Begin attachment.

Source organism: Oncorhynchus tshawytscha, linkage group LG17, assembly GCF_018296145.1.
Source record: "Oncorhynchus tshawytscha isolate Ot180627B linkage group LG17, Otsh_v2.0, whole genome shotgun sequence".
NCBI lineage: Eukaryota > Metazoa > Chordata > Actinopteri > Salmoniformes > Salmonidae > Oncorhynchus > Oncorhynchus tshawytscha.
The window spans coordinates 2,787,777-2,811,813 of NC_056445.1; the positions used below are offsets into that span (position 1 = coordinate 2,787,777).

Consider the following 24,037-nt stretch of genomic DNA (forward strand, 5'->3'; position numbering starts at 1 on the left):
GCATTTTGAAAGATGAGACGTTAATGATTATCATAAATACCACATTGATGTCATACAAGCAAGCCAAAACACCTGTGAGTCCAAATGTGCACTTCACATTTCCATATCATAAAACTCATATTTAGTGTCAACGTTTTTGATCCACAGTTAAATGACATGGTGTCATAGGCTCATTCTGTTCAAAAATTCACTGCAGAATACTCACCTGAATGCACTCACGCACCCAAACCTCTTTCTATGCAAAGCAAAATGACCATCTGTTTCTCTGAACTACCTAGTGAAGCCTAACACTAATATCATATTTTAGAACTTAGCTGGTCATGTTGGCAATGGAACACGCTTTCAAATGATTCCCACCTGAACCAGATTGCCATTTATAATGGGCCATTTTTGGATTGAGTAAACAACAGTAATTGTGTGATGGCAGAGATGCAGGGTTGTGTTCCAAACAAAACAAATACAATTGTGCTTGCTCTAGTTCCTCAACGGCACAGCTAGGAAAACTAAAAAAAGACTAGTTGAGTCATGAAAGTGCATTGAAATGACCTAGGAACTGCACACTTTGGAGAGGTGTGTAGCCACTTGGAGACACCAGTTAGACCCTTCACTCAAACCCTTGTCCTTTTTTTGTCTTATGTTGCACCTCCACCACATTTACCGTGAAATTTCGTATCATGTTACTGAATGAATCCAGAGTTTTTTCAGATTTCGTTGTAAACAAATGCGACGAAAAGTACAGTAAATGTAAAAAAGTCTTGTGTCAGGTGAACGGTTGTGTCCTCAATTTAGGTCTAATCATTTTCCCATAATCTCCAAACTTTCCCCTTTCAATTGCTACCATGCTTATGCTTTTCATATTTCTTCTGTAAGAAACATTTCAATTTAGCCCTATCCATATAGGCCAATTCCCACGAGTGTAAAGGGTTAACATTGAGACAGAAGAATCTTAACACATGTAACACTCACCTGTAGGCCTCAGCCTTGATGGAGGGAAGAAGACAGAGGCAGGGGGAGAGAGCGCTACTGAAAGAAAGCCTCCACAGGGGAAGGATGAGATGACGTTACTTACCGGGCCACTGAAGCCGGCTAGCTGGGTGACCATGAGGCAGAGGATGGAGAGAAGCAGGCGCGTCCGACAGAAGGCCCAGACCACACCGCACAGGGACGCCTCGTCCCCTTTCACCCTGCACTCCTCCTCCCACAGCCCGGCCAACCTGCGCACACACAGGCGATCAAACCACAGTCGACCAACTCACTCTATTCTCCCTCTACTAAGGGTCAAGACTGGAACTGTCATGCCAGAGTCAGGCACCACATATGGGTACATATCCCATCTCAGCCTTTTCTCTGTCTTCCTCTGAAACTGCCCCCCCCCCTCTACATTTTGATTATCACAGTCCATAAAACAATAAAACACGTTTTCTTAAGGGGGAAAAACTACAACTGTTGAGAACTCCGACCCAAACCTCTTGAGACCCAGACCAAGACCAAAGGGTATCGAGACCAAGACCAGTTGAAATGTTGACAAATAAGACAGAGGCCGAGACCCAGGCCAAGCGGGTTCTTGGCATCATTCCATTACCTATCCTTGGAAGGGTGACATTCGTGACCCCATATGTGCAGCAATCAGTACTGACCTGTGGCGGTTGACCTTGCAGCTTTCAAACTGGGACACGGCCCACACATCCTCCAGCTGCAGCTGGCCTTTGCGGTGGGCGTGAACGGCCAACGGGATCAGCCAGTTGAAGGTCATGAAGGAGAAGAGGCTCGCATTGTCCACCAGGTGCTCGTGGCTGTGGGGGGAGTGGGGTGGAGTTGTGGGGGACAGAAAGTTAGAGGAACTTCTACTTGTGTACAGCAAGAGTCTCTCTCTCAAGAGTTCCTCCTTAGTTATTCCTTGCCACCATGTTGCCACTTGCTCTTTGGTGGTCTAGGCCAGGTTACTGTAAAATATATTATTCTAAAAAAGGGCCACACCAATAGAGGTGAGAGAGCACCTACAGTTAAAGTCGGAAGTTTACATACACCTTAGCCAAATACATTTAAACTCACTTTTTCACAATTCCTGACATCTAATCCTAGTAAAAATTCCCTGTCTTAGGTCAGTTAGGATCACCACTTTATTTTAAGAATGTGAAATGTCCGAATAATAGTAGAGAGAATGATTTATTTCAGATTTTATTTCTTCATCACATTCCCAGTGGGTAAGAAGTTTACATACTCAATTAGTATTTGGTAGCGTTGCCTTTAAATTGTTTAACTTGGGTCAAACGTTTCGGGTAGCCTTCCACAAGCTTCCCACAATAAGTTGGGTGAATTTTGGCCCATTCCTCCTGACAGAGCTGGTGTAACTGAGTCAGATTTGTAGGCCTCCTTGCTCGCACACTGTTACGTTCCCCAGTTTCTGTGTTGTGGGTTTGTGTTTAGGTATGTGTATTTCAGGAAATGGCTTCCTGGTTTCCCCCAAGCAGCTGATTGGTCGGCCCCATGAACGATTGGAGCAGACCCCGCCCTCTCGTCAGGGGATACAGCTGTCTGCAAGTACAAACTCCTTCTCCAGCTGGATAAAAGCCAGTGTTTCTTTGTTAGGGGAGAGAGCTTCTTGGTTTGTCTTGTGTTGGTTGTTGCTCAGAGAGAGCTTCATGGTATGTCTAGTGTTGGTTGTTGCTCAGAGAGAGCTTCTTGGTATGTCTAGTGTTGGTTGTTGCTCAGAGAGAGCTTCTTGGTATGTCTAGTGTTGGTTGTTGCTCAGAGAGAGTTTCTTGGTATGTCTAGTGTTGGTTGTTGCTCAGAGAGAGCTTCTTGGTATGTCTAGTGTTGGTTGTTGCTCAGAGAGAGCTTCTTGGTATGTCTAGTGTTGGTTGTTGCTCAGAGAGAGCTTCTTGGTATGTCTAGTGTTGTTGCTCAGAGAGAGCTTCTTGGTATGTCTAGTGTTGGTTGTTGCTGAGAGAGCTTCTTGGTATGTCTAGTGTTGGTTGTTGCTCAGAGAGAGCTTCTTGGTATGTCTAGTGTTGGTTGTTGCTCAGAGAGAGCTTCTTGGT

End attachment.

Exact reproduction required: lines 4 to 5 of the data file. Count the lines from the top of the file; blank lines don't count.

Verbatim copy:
The window spans coordinates 2,787,777-2,811,813 of NC_056445.1; the positions used below are offsets into that span (position 1 = coordinate 2,787,777).

Consider the following 24,037-nt stretch of genomic DNA (forward strand, 5'->3'; position numbering starts at 1 on the left):